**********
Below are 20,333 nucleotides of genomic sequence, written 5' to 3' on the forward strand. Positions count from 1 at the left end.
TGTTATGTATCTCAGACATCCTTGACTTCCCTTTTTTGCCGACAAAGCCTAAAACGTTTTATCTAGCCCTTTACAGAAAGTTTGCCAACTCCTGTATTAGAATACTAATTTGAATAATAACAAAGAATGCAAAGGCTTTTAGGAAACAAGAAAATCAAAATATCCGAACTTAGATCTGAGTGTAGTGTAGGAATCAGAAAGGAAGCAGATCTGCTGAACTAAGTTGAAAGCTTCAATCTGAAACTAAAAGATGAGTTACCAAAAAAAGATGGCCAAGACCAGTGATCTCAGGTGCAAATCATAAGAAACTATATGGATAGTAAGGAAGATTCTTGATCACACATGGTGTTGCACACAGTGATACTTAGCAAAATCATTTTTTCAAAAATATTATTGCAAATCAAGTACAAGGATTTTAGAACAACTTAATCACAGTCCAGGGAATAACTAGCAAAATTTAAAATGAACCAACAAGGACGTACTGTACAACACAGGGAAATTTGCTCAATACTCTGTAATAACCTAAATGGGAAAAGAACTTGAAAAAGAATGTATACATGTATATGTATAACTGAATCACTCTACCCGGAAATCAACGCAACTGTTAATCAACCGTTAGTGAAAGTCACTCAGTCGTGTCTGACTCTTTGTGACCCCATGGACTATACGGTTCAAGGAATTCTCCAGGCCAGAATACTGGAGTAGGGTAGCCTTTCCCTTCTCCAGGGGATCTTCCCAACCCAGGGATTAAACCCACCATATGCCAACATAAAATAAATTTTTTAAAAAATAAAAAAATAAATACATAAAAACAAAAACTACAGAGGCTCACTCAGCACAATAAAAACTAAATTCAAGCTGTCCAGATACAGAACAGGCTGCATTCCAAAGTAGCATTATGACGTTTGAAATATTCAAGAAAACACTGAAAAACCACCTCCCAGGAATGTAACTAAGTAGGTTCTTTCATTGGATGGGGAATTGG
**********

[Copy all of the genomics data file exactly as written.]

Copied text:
Below are 20,333 nucleotides of genomic sequence, written 5' to 3' on the forward strand. Positions count from 1 at the left end.
TGTTATGTATCTCAGACATCCTTGACTTCCCTTTTTTGCCGACAAAGCCTAAAACGTTTTATCTAGCCCTTTACAGAAAGTTTGCCAACTCCTGTATTAGAATACTAATTTGAATAATAACAAAGAATGCAAAGGCTTTTAGGAAACAAGAAAATCAAAATATCCGAACTTAGATCTGAGTGTAGTGTAGGAATCAGAAAGGAAGCAGATCTGCTGAACTAAGTTGAAAGCTTCAATCTGAAACTAAAAGATGAGTTACCAAAAAAAGATGGCCAAGACCAGTGATCTCAGGTGCAAATCATAAGAAACTATATGGATAGTAAGGAAGATTCTTGATCACACATGGTGTTGCACACAGTGATACTTAGCAAAATCATTTTTTCAAAAATATTATTGCAAATCAAGTACAAGGATTTTAGAACAACTTAATCACAGTCCAGGGAATAACTAGCAAAATTTAAAATGAACCAACAAGGACGTACTGTACAACACAGGGAAATTTGCTCAATACTCTGTAATAACCTAAATGGGAAAAGAACTTGAAAAAGAATGTATACATGTATATGTATAACTGAATCACTCTACCCGGAAATCAACGCAACTGTTAATCAACCGTTAGTGAAAGTCACTCAGTCGTGTCTGACTCTTTGTGACCCCATGGACTATACGGTTCAAGGAATTCTCCAGGCCAGAATACTGGAGTAGGGTAGCCTTTCCCTTCTCCAGGGGATCTTCCCAACCCAGGGATTAAACCCACCATATGCCAACATAAAATAAATTTTTTAAAAAATAAAAAAATAAATACATAAAAACAAAAACTACAGAGGCTCACTCAGCACAATAAAAACTAAATTCAAGCTGTCCAGATACAGAACAGGCTGCATTCCAAAGTAGCATTATGACGTTTGAAATATTCAAGAAAACACTGAAAAACCACCTCCCAGGAATGTAACTAAGTAGGTTCTTTCATTGGATGGGGAATTGG